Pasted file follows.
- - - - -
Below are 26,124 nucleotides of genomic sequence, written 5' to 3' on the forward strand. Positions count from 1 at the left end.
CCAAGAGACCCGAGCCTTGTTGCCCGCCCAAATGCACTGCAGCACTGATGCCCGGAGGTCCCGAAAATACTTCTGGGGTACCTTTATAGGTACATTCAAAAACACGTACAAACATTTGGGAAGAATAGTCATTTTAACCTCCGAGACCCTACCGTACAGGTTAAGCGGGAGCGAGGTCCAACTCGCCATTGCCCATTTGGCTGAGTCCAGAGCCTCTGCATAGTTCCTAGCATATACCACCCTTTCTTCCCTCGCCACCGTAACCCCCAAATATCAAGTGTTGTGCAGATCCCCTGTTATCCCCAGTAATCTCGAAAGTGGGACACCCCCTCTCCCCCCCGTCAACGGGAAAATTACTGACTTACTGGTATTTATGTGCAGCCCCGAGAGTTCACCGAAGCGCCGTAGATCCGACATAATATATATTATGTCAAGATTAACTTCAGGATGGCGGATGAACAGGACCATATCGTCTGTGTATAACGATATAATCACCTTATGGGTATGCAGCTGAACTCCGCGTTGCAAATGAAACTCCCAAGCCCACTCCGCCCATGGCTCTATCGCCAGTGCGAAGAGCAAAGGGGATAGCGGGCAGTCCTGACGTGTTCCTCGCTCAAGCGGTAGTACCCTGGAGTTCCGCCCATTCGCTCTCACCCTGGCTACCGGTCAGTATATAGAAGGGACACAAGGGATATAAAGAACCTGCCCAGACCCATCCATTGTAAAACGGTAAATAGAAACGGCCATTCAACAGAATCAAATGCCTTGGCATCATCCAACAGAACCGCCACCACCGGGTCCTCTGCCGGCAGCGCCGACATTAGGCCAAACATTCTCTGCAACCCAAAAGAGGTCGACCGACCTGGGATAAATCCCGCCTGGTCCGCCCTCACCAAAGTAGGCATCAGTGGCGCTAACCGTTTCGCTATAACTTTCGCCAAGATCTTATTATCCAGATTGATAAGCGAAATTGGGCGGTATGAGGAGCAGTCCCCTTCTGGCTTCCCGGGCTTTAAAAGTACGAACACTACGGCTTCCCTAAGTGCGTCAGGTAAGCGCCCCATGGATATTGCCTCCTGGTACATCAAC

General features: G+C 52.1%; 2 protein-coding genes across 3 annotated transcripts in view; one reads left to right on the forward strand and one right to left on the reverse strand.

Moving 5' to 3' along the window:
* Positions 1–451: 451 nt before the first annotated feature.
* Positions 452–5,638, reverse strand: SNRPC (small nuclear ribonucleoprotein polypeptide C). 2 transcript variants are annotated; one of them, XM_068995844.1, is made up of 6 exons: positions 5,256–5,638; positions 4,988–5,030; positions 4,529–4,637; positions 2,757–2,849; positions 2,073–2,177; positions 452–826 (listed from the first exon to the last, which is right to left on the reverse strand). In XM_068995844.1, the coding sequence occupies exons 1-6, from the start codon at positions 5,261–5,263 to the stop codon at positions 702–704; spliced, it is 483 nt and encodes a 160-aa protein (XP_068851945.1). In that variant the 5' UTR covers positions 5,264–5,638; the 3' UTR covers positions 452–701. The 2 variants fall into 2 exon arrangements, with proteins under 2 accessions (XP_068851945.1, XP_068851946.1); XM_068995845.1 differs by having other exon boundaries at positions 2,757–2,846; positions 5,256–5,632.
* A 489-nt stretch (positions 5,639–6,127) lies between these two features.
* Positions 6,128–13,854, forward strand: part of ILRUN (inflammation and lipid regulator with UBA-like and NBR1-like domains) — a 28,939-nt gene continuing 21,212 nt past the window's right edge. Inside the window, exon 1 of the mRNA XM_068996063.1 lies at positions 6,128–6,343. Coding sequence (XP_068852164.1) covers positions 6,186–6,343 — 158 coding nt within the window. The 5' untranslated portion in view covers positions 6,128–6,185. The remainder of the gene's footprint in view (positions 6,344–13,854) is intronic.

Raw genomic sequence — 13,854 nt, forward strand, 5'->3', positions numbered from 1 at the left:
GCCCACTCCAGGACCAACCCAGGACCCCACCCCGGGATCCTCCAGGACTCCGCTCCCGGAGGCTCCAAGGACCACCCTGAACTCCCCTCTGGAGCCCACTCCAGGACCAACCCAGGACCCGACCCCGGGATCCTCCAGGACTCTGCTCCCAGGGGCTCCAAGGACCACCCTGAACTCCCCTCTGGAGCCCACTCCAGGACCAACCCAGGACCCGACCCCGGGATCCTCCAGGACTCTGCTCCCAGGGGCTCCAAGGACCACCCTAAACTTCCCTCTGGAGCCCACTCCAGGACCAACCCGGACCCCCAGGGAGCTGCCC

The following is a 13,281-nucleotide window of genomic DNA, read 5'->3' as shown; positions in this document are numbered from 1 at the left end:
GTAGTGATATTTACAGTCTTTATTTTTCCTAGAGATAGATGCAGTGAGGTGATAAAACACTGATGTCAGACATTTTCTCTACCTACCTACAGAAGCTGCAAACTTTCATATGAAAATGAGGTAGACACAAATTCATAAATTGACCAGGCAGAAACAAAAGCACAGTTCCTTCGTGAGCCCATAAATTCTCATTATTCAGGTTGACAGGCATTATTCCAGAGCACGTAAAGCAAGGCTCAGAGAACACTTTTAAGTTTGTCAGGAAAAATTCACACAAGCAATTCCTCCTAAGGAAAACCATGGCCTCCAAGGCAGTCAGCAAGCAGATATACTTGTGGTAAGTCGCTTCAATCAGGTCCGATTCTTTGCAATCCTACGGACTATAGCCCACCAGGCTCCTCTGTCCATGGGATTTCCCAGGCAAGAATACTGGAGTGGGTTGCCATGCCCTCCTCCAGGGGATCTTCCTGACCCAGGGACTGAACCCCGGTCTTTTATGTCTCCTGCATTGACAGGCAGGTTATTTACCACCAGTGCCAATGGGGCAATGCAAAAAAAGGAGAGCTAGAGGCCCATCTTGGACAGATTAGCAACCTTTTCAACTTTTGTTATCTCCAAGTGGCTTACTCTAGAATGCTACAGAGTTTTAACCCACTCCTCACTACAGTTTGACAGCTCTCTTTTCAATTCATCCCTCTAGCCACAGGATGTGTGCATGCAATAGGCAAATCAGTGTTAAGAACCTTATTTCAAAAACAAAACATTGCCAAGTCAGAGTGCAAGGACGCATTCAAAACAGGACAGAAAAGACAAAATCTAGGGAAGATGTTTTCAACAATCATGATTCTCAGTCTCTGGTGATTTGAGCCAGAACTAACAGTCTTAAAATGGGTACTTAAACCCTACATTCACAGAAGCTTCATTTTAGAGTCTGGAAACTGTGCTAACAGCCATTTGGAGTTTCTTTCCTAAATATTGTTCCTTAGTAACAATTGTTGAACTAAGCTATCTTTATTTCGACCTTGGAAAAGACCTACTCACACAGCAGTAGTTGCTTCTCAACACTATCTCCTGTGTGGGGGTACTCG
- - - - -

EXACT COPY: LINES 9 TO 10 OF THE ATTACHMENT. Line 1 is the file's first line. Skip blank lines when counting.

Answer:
Raw genomic sequence — 13,854 nt, forward strand, 5'->3', positions numbered from 1 at the left:
GCCCACTCCAGGACCAACCCAGGACCCCACCCCGGGATCCTCCAGGACTCCGCTCCCGGAGGCTCCAAGGACCACCCTGAACTCCCCTCTGGAGCCCACTCCAGGACCAACCCAGGACCCGACCCCGGGATCCTCCAGGACTCTGCTCCCAGGGGCTCCAAGGACCACCCTGAACTCCCCTCTGGAGCCCACTCCAGGACCAACCCAGGACCCGACCCCGGGATCCTCCAGGACTCTGCTCCCAGGGGCTCCAAGGACCACCCTAAACTTCCCTCTGGAGCCCACTCCAGGACCAACCCGGACCCCCAGGGAGCTGCCC